What I have rendered in the imperative — bear with me, Chrysostom interprets as an affirmation, and certainly the Greek word is ambiguous, and either sense suits sufficiently well. As, however, the reasons that the Apostle subjoins are designed to induce the Corinthians to bear with him, and as we will find him afterwards expostulating with them again on the ground of their not conceding anything to him, I have followed the Old Interpreter. 795795     The rendering of the Vulgate is as follows: “Sed supportate me.” (“But bare with me.”) Wiclif (1380) reads: “But also supporte ye me.” Tyndale (1534) also renders in the imperative, as follows: “Yee, and I pray you forbeare me.” — Ed. By saying, Would that, etc., he had seemed to be distrustful; now, as if correcting that hesitation, he openly and freely commands.

2. For I am jealous Mark why it is that he acts the fool, for jealousy hurries a man as it were headlong. “Do not demand that I should show the equable temper 796796     “Vne equalite et moderation;” — “An evenness and moderation.” of a man that is at ease, and not excited by any emotion, for that vehemence of vehemence of jealousy, with which I am inflamed towards you, does not suffer me to be at ease.” As, however, there are two kinds of jealousy — the one springs from self love, and of a wicked and perverse nature, while the other is cherished by us on God’s account, 797797     “De laquelle nous sommes esmeus pour l’amour de nostre Dieu;” — “By which we are influenced out of love to our God.” he intimates of what sort his zeal is. For many are zealous — for themselves, not for God. That on the other hand, is the only pious and right zeal, that has an eye to God, that he may not be defrauded of the honors that of right belong to him.

For I have united you to one man. That his zeal was of such a nature, he proves from the design of his preaching, for its tendency was to join them to Christ in marriage, and retain them in connection with him. 798798     “Et les faire perseuerer en saincte conionction auec luy;” — “And to lead them to persevere in holy connection with him.” Here, however, he gives us in his own person a lively picture of a good minister; for One alone is the Bridegroom of the Church — the Son of God. All ministers are the friends of the Bridegroom, as the Baptist declares respecting himself. (John 3:29.) Hence all ought to be concerned, that the fidelity of this sacred marriage remain unimpaired and inviolable. This they cannot do, unless they are actuated by the dispositions of the Bridegroom, so that every one of them may be as much concerned for the purity of the Church, as a husband is for the chastity of his wife. Away then with coldness and indolence in this matter, for one that is cold 799799     “Quiconque est froid et lasche;” — “Whoever is cold and indolent.” will never be qualified for this office. Let them, however, in the mean time, take care, not to pursue their own interest rather than that of Christ, that they may not intrude themselves into his place, lest while they give themselves out as his paranymphs, 800800     “Paranymphos;” — “Friends of the bridegroom.” The reader will find the office and duties of paranymph detailed at considerable length by Dr. Adam Clarke, when commenting on John 3:29Ed. they turn out to be in reality adulterers, by alluring the bride to love themselves.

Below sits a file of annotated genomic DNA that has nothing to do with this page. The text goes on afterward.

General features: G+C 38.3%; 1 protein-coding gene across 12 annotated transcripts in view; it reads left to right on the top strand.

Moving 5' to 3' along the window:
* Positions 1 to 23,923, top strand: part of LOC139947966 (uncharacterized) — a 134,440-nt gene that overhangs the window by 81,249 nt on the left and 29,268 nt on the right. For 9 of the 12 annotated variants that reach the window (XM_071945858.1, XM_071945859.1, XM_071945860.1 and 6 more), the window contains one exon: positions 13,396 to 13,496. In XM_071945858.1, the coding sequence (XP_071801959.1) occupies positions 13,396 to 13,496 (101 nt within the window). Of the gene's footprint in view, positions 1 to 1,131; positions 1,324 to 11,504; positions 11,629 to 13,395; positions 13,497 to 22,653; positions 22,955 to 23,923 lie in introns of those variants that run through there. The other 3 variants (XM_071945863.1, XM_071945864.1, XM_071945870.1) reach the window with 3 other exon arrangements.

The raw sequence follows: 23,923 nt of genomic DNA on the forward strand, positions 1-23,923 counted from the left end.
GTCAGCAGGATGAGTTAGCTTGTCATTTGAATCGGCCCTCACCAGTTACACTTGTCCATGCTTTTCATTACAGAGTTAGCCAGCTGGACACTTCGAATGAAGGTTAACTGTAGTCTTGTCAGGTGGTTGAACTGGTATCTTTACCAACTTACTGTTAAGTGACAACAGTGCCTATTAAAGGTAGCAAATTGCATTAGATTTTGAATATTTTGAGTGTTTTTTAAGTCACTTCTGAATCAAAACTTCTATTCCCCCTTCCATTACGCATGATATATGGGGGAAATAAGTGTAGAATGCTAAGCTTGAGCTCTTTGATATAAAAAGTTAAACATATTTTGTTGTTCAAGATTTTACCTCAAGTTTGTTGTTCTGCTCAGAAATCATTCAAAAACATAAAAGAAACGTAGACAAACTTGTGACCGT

To present you as a chaste virgin. We are married to Christ, on no other condition than that we bring virginity as our dowry, and preserve it entire, so as to be free from all corruption. Hence it is the duty of ministers of the gospel to purify our souls, that they may be chaste virgins to Christ; otherwise they accomplish nothing. Now we may understand it as meaning, that they individually present themselves as chaste virgins to Christ, or that the minister presents the whole of the people, and brings them forward into Christ’s presence. I approve rather of the second interpretation. Hence I have given a different rendering from Erasmus. 801801     The rendering of Erasmus, as stated by Beza, (who, like Calvin, disapproves of it,) is “ut exhiberctis;” — “that ye may present.” — Ed.